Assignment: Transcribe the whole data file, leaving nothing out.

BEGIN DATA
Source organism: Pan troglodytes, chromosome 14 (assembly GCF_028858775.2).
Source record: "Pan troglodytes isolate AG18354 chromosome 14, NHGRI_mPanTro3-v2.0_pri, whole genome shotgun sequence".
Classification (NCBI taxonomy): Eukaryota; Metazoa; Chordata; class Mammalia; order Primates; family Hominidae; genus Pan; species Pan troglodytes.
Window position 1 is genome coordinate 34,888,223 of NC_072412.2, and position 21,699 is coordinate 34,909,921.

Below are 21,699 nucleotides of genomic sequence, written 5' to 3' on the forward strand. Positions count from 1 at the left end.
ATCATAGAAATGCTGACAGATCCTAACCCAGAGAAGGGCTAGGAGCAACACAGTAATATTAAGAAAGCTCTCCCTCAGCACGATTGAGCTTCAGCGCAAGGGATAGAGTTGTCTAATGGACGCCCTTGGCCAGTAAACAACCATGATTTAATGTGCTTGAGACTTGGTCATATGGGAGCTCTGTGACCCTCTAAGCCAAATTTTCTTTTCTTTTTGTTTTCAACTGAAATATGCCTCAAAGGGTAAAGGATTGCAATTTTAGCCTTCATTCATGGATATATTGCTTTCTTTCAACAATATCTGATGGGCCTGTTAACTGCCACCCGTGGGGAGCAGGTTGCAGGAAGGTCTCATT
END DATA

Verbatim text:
Source organism: Pan troglodytes, chromosome 14 (assembly GCF_028858775.2).
Source record: "Pan troglodytes isolate AG18354 chromosome 14, NHGRI_mPanTro3-v2.0_pri, whole genome shotgun sequence".
Classification (NCBI taxonomy): Eukaryota; Metazoa; Chordata; class Mammalia; order Primates; family Hominidae; genus Pan; species Pan troglodytes.
Window position 1 is genome coordinate 34,888,223 of NC_072412.2, and position 21,699 is coordinate 34,909,921.

Below are 21,699 nucleotides of genomic sequence, written 5' to 3' on the forward strand. Positions count from 1 at the left end.
ATCATAGAAATGCTGACAGATCCTAACCCAGAGAAGGGCTAGGAGCAACACAGTAATATTAAGAAAGCTCTCCCTCAGCACGATTGAGCTTCAGCGCAAGGGATAGAGTTGTCTAATGGACGCCCTTGGCCAGTAAACAACCATGATTTAATGTGCTTGAGACTTGGTCATATGGGAGCTCTGTGACCCTCTAAGCCAAATTTTCTTTTCTTTTTGTTTTCAACTGAAATATGCCTCAAAGGGTAAAGGATTGCAATTTTAGCCTTCATTCATGGATATATTGCTTTCTTTCAACAATATCTGATGGGCCTGTTAACTGCCACCCGTGGGGAGCAGGTTGCAGGAAGGTCTCATT